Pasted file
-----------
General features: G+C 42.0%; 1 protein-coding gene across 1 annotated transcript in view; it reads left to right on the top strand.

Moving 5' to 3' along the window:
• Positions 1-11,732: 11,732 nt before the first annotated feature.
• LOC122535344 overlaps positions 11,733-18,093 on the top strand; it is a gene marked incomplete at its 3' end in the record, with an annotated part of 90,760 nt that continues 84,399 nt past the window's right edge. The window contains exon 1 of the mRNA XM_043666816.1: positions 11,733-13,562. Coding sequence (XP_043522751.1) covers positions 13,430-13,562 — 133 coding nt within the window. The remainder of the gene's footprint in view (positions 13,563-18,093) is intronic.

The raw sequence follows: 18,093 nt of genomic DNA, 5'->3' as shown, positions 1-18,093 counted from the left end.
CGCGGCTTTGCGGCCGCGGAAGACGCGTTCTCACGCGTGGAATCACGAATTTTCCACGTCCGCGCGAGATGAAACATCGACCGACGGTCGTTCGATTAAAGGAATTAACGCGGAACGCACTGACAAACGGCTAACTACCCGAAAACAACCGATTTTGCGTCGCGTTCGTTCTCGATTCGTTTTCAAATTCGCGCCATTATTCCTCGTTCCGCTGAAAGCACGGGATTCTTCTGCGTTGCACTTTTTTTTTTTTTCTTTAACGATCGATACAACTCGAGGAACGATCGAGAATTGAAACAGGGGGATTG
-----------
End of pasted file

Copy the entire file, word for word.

General features: G+C 42.0%; 1 protein-coding gene across 1 annotated transcript in view; it reads left to right on the top strand.

Moving 5' to 3' along the window:
• Positions 1-11,732: 11,732 nt before the first annotated feature.
• LOC122535344 overlaps positions 11,733-18,093 on the top strand; it is a gene marked incomplete at its 3' end in the record, with an annotated part of 90,760 nt that continues 84,399 nt past the window's right edge. The window contains exon 1 of the mRNA XM_043666816.1: positions 11,733-13,562. Coding sequence (XP_043522751.1) covers positions 13,430-13,562 — 133 coding nt within the window. The remainder of the gene's footprint in view (positions 13,563-18,093) is intronic.

The raw sequence follows: 18,093 nt of genomic DNA, 5'->3' as shown, positions 1-18,093 counted from the left end.
CGCGGCTTTGCGGCCGCGGAAGACGCGTTCTCACGCGTGGAATCACGAATTTTCCACGTCCGCGCGAGATGAAACATCGACCGACGGTCGTTCGATTAAAGGAATTAACGCGGAACGCACTGACAAACGGCTAACTACCCGAAAACAACCGATTTTGCGTCGCGTTCGTTCTCGATTCGTTTTCAAATTCGCGCCATTATTCCTCGTTCCGCTGAAAGCACGGGATTCTTCTGCGTTGCACTTTTTTTTTTTTTCTTTAACGATCGATACAACTCGAGGAACGATCGAGAATTGAAACAGGGGGATTG